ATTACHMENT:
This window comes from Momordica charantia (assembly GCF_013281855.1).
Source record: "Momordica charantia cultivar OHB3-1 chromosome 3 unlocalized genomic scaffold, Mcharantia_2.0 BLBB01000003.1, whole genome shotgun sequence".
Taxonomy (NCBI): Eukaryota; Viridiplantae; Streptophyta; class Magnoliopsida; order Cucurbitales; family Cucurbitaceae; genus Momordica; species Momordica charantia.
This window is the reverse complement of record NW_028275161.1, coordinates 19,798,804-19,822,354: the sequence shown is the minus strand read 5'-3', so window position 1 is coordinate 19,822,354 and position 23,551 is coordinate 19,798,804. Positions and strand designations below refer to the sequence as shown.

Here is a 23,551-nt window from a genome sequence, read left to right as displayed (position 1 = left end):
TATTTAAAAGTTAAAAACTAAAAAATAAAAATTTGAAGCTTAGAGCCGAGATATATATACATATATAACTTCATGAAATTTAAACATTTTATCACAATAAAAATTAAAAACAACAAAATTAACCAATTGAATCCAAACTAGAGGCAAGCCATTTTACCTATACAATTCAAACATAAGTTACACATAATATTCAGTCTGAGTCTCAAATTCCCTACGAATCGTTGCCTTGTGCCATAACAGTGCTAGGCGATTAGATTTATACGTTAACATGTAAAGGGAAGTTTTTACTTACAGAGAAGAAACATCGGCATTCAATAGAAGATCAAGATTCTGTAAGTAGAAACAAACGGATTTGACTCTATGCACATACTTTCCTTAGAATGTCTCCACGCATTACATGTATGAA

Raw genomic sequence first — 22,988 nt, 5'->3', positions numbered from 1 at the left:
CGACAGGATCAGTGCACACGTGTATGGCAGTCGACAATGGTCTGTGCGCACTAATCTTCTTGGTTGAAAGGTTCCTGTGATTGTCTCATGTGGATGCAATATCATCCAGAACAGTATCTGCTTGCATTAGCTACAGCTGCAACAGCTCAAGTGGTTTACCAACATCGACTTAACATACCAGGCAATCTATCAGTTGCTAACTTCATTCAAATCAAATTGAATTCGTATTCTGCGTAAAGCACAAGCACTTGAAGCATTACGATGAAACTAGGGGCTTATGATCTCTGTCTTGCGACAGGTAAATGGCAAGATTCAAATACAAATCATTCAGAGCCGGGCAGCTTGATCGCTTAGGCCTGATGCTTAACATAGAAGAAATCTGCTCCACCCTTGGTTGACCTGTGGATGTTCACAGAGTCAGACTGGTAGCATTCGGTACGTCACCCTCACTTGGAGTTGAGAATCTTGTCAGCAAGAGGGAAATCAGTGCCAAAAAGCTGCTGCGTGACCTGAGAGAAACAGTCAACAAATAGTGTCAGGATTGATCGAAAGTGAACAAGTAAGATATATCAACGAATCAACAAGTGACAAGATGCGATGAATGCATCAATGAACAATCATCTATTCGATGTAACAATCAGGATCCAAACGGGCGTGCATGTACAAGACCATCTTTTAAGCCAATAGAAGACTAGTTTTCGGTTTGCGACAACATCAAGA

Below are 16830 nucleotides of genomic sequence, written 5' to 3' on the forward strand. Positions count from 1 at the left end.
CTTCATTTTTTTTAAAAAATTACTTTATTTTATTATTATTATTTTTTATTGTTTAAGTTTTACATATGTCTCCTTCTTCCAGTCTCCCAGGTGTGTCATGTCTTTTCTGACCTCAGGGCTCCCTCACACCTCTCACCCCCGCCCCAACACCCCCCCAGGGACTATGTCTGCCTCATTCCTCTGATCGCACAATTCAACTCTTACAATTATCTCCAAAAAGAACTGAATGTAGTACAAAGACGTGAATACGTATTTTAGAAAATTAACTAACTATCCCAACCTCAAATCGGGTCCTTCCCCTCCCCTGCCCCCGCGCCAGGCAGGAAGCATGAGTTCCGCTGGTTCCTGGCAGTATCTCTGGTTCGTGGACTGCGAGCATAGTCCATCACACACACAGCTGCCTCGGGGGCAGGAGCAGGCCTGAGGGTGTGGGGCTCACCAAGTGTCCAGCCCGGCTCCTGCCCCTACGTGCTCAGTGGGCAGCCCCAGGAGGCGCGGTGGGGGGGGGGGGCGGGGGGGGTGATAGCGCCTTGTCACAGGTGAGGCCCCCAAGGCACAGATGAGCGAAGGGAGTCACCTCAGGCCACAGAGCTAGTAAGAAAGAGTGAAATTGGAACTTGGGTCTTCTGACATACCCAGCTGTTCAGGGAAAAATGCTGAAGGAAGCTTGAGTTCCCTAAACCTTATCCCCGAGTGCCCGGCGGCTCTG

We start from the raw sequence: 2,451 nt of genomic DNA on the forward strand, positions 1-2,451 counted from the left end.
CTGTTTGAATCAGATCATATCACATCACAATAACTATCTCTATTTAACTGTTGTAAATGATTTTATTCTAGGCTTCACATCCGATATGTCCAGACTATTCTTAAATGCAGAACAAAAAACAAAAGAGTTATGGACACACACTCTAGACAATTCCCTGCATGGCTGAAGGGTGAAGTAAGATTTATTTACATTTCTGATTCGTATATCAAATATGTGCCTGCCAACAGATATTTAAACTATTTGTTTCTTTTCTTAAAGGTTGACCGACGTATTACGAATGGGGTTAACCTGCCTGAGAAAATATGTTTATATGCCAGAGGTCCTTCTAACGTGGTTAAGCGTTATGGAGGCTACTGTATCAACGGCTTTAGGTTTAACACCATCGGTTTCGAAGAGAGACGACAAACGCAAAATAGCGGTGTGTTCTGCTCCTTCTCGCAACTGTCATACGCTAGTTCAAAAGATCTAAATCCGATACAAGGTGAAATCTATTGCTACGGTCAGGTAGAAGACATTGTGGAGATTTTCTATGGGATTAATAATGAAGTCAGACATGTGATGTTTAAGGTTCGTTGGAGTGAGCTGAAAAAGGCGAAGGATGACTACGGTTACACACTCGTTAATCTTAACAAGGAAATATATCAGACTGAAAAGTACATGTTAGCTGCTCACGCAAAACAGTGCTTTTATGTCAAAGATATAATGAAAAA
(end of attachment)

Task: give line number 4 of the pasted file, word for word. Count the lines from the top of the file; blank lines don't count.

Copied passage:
This window is the reverse complement of record NW_028275161.1, coordinates 19,798,804-19,822,354: the sequence shown is the minus strand read 5'-3', so window position 1 is coordinate 19,822,354 and position 23,551 is coordinate 19,798,804. Positions and strand designations below refer to the sequence as shown.